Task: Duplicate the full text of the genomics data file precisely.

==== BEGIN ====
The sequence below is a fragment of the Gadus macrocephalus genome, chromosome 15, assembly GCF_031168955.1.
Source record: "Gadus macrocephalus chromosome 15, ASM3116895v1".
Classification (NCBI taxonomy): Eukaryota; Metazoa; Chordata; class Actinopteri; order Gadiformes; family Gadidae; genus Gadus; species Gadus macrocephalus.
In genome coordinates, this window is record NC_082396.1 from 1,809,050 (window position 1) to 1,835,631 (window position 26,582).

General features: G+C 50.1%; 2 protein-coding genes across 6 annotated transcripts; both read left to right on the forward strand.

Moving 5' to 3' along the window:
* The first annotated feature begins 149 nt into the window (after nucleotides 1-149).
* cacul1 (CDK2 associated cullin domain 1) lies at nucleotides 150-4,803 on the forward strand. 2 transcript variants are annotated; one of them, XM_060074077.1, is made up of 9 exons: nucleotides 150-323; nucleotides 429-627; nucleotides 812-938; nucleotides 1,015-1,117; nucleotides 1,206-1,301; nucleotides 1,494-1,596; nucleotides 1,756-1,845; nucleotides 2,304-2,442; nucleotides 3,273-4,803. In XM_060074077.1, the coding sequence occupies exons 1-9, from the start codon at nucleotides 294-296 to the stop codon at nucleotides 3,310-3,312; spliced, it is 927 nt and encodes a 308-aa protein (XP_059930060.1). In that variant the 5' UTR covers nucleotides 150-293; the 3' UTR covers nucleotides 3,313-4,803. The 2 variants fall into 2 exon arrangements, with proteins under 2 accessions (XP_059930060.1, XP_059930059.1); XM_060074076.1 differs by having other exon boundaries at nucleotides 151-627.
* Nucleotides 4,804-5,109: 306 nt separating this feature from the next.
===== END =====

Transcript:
The sequence below is a fragment of the Gadus macrocephalus genome, chromosome 15, assembly GCF_031168955.1.
Source record: "Gadus macrocephalus chromosome 15, ASM3116895v1".
Classification (NCBI taxonomy): Eukaryota; Metazoa; Chordata; class Actinopteri; order Gadiformes; family Gadidae; genus Gadus; species Gadus macrocephalus.
In genome coordinates, this window is record NC_082396.1 from 1,809,050 (window position 1) to 1,835,631 (window position 26,582).

General features: G+C 50.1%; 2 protein-coding genes across 6 annotated transcripts; both read left to right on the forward strand.

Moving 5' to 3' along the window:
* The first annotated feature begins 149 nt into the window (after nucleotides 1-149).
* cacul1 (CDK2 associated cullin domain 1) lies at nucleotides 150-4,803 on the forward strand. 2 transcript variants are annotated; one of them, XM_060074077.1, is made up of 9 exons: nucleotides 150-323; nucleotides 429-627; nucleotides 812-938; nucleotides 1,015-1,117; nucleotides 1,206-1,301; nucleotides 1,494-1,596; nucleotides 1,756-1,845; nucleotides 2,304-2,442; nucleotides 3,273-4,803. In XM_060074077.1, the coding sequence occupies exons 1-9, from the start codon at nucleotides 294-296 to the stop codon at nucleotides 3,310-3,312; spliced, it is 927 nt and encodes a 308-aa protein (XP_059930060.1). In that variant the 5' UTR covers nucleotides 150-293; the 3' UTR covers nucleotides 3,313-4,803. The 2 variants fall into 2 exon arrangements, with proteins under 2 accessions (XP_059930060.1, XP_059930059.1); XM_060074076.1 differs by having other exon boundaries at nucleotides 151-627.
* Nucleotides 4,804-5,109: 306 nt separating this feature from the next.